Then, she started crying uncontrollably as did the entire class. I remember looking at the pictures of the President, Vice President, and other political leaders which were hanging on a wall. The great hope that Americans were feeling at that time, which has never come close to returning (even during the 2008 presidential candidacy of Barack Obama), was shattered in an instant as the assassination of JFK was intended to do. Yes, that’s right folks, I’m circumstantially convinced that it was a conspiracy between warmongering fascists within U.S. defense and intelligence agencies (who were outraged by Kennedy’s purges and reluctant support of the 1962 Bay of Pigs fiasco), white supremacists in the southern states (who were insanely opposed to proposed civil rights advances), and the Mafia (who wanted retribution for Attorney General Robert F. Kennedy’s prosecution/persecution of its top organized crime figures). I should also note that civil rights leader Martin Luther King Jr. and presidential candidate RFK were both assassinated 4 ½ years later in the spring of 1968. No, these were all not perpetrated by “lone gunmen” as promoted by America’s establishment institutions. Only a concerted effort by powerful and influential people across public and private organizations could achieve such an intricate and sustained coup d’état especially inside the world’s most prominent nation… and then, be so successful in covering it up. Remember that President Abraham Lincoln was assassinated in 1865, upon conclusion of the Civil War, by a legally-proven conspiracy motivated by some of the same reasons… and, he was only one man not at least three. Today, it should surprise no one that fanatical right-wing extremists are threatening our nation again. The historical parallels are not just coincidental, they are evidential.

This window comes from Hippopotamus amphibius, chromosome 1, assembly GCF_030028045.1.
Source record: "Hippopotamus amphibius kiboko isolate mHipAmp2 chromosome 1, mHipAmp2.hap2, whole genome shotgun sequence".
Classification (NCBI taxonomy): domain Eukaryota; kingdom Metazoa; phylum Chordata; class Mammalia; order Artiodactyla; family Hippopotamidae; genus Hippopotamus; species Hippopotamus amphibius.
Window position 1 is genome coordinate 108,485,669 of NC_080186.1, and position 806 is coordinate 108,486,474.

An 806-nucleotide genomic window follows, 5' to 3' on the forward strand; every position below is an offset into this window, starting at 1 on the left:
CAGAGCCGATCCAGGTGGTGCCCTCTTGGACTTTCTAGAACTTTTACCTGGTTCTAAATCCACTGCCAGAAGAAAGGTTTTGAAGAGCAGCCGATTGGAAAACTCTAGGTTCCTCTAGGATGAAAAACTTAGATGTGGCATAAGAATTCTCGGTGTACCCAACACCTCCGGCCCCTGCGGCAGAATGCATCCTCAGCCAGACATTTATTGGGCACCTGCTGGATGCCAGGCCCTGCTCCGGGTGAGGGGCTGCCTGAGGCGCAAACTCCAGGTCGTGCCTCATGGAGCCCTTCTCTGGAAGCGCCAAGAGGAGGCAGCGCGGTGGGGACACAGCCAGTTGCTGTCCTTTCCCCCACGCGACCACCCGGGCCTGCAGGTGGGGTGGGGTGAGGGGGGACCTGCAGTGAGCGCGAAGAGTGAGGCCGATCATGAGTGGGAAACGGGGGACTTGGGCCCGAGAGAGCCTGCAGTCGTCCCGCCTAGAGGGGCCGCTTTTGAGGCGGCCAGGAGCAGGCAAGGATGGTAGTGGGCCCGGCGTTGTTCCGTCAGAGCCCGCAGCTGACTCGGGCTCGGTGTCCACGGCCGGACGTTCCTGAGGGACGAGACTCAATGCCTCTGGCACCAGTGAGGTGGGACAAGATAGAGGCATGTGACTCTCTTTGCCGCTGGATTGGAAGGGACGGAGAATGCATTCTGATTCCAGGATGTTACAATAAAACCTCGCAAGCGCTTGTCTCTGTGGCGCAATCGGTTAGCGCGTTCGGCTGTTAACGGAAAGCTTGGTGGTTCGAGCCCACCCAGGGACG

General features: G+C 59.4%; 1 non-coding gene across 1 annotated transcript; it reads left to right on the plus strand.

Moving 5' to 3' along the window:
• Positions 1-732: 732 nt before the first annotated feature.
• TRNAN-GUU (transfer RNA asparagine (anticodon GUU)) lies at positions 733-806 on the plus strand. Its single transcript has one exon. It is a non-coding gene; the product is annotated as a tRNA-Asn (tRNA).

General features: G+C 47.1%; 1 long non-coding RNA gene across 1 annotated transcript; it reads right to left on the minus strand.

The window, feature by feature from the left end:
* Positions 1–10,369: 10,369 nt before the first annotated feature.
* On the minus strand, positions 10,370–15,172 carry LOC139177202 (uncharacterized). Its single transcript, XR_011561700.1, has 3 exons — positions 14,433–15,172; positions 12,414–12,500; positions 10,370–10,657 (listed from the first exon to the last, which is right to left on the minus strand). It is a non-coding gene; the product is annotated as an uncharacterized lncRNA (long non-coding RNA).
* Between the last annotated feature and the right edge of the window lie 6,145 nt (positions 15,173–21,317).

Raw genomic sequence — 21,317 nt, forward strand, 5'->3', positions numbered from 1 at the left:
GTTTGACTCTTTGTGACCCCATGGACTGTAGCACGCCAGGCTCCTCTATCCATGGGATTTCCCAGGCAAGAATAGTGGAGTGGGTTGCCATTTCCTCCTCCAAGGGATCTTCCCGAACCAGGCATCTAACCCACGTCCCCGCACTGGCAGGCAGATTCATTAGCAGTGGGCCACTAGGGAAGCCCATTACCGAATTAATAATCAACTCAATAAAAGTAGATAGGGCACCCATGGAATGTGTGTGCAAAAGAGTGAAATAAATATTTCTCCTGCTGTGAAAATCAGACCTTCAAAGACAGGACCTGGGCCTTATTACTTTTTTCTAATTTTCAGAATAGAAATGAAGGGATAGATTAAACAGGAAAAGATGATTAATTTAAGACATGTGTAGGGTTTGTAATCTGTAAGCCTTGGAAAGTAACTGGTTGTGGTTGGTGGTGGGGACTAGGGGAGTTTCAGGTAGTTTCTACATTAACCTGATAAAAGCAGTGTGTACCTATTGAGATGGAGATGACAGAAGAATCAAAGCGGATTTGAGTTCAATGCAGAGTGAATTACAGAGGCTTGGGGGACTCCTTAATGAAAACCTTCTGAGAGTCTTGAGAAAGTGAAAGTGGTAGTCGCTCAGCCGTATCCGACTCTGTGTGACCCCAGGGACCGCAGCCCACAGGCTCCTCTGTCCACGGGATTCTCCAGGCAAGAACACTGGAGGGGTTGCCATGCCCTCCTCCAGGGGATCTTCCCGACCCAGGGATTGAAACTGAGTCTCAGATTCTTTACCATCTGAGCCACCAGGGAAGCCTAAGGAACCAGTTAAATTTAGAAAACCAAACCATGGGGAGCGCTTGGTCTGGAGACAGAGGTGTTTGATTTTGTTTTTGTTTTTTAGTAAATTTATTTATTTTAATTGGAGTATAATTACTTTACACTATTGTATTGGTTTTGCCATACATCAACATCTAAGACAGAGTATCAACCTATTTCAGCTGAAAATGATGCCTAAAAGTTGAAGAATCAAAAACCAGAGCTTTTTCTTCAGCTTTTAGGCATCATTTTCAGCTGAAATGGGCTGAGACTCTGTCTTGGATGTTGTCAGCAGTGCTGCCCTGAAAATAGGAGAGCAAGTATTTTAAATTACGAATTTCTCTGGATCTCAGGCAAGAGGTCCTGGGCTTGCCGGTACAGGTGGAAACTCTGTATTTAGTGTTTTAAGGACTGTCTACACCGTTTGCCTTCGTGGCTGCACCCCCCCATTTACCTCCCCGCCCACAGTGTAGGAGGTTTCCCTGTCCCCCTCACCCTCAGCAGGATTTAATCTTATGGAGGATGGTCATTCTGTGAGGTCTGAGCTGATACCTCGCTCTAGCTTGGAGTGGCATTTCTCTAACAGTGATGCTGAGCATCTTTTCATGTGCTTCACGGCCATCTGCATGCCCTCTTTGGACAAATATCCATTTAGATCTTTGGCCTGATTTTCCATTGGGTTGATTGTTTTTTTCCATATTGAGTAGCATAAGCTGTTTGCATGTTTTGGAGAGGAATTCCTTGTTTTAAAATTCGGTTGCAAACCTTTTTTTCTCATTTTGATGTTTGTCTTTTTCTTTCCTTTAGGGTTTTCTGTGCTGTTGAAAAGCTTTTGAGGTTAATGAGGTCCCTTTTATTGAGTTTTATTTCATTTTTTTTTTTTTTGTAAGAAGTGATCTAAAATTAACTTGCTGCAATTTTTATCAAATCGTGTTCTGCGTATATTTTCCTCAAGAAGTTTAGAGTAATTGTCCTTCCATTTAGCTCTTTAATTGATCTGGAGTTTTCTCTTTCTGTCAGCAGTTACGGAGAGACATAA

In a lighter moment, I might have been the only Stanford football fan in the Cal end zone seats on November 20th 1982 at Memorial Stadium in Berkeley (with my friend Wayne, a Cal student) during the 85th “Big Game” between the rival Cardinal and Golden Bears when a famous – or infamous – spectacle unfolded. Stanford, led by star senior quarterback John Elway who would go on to a Hall of Fame NFL career, had just taken a 20-19 lead with only 4 seconds left in the game. All the Cardinal needed to do to win was not allow the Bears to run back the kickoff for a touchdown – a very difficult and rare feat to accomplish at any level of football. Stanford squib-kicked off from the opposing end of the field towards us. A Cal player picked up the ball and tried to run up- field but was hemmed in by Cardinal defenders. He threw a lateral to a teammate which then led to four more laterals – two of which appeared to be illegal, and one to a player whose knee was down from my view which should have ended the game right there – and the most bizarre and improbably finish I’ve ever witnessed. During all those laterals, the 144-member Stanford band – along with cheerleaders and others – charged onto the field thinking that the game was over. But, the officials had not signaled so. “The Play,” as it came to be known, was moving away from me and all I then saw was a confused mass of players and musicians bumping into each other. However, I did catch a glimpse of the last lateral received by Kevin Moen – who had also received the kickoff – who then ran it into the Stanford end zone for a game winning touchdown while bowling over trombone player Gary Tyrrell. Madness erupted in the stadium. No one knew what had happened and the officials seemed as bewildered as everyone else. When the official touchdown signal was announced, the madness turned to bedlam! It was actually quite frightening. The ensuing noise was earsplitting, and the vibrations of 75,000+ people jumping and running around crazily felt like an earthquake. I wanted to crawl into a hole and stay there for a while! Anyway, we lingered in our seats for about 30 minutes and then walked across campus towards Wayne’s apartment. Before we got through the huge jubilant crowd, we saw Cal head coach Joe Kapp – a former NFL quarterback – gesturing in triumph atop a second floor balcony. He was waving his arms wildly with a cartoonish grin on his face. It was unforgettable, for sure; but, I really felt sorry for Elway because that was his last chance to play in a college bowl game.